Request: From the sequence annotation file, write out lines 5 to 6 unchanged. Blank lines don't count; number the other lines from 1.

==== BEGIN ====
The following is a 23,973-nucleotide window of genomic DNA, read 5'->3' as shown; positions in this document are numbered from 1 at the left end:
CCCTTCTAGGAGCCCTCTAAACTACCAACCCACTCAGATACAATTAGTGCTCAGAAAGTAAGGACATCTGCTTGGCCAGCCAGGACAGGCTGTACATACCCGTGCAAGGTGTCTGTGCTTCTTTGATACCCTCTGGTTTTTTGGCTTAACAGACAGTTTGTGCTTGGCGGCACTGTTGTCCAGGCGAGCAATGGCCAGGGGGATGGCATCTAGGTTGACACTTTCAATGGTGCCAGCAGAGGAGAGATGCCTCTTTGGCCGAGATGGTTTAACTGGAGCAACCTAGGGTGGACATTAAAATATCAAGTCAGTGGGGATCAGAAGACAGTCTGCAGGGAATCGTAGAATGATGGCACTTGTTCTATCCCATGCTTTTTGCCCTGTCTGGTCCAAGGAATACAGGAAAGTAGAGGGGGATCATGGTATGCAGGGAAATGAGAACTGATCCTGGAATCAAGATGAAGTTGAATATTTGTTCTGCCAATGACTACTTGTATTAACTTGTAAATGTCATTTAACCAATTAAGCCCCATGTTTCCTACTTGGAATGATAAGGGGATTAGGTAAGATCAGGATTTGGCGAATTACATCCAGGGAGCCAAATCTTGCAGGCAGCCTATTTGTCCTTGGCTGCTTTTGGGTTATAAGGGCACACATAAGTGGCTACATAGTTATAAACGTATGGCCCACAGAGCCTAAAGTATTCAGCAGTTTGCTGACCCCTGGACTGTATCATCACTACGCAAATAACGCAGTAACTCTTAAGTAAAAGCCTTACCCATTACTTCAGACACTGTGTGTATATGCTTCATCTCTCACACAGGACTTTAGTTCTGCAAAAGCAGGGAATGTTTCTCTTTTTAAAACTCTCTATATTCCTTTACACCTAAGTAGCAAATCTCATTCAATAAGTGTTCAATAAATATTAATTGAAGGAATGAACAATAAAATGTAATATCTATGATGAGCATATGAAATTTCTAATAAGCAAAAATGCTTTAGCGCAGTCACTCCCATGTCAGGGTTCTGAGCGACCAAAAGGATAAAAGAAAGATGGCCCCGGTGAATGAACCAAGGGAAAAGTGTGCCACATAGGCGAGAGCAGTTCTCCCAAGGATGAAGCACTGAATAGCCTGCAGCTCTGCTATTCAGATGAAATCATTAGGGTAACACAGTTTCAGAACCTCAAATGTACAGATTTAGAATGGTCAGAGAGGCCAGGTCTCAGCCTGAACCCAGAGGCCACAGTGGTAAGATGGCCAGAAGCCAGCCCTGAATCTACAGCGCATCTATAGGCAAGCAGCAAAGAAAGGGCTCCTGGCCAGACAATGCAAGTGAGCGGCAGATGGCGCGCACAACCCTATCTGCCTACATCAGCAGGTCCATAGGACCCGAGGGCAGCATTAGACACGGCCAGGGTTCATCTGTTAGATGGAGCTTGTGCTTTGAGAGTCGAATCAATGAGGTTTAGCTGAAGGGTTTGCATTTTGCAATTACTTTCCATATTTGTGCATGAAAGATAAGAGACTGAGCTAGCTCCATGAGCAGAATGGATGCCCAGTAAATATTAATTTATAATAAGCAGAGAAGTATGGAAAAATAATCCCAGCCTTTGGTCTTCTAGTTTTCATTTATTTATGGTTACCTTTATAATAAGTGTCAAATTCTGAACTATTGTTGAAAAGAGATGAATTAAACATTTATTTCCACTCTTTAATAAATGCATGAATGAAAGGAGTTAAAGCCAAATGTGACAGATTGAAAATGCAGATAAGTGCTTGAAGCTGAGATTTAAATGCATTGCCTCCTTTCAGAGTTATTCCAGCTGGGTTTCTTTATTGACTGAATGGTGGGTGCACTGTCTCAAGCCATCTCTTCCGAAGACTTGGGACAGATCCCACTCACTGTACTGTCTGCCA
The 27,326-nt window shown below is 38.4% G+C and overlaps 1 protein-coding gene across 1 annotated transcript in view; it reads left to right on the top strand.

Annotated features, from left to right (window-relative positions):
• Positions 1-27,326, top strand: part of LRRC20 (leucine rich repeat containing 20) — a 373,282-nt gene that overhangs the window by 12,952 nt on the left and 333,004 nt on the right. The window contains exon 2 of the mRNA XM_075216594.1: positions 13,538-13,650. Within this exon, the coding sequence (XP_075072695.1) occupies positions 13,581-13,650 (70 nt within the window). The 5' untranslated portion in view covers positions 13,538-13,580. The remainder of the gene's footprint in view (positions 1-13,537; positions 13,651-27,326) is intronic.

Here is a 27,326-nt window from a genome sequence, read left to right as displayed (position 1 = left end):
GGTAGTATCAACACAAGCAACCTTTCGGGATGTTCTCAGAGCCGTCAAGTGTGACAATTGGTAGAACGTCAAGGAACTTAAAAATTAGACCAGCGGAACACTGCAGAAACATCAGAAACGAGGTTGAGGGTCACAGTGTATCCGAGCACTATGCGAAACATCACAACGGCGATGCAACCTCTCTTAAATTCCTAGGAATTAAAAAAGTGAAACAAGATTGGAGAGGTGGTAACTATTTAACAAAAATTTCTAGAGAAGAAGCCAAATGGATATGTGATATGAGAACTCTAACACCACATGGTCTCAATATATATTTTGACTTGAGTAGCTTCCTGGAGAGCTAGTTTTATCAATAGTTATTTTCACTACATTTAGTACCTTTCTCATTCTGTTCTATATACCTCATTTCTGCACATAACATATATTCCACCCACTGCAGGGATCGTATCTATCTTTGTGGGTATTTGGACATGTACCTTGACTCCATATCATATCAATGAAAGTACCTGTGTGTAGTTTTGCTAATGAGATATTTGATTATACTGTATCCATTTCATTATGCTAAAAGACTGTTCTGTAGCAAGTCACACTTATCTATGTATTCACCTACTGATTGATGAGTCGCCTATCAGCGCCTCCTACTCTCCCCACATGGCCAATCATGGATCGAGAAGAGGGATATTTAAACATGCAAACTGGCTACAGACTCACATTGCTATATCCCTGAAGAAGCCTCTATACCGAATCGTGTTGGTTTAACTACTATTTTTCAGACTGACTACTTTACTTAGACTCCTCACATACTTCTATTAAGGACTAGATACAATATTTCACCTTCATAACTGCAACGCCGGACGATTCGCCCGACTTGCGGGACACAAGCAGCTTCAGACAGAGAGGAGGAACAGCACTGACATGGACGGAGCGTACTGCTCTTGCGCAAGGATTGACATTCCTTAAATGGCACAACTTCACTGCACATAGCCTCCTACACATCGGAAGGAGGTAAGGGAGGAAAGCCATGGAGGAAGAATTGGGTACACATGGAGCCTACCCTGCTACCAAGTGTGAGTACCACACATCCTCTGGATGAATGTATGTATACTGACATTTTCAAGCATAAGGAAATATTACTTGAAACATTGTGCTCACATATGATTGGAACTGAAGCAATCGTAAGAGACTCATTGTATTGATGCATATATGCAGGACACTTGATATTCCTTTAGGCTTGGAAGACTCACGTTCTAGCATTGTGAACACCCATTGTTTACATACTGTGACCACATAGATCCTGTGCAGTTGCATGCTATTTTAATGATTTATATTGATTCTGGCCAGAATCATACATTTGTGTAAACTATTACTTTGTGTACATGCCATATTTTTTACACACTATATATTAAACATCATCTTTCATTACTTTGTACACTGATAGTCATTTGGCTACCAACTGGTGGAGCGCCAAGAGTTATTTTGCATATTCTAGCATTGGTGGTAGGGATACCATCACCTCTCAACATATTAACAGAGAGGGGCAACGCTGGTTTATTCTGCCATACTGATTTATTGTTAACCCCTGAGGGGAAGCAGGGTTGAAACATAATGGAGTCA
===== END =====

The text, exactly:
• Positions 1-27,326, top strand: part of LRRC20 (leucine rich repeat containing 20) — a 373,282-nt gene that overhangs the window by 12,952 nt on the left and 333,004 nt on the right. The window contains exon 2 of the mRNA XM_075216594.1: positions 13,538-13,650. Within this exon, the coding sequence (XP_075072695.1) occupies positions 13,581-13,650 (70 nt within the window). The 5' untranslated portion in view covers positions 13,538-13,580. The remainder of the gene's footprint in view (positions 1-13,537; positions 13,651-27,326) is intronic.

Here is a 27,326-nt window from a genome sequence, read left to right as displayed (position 1 = left end):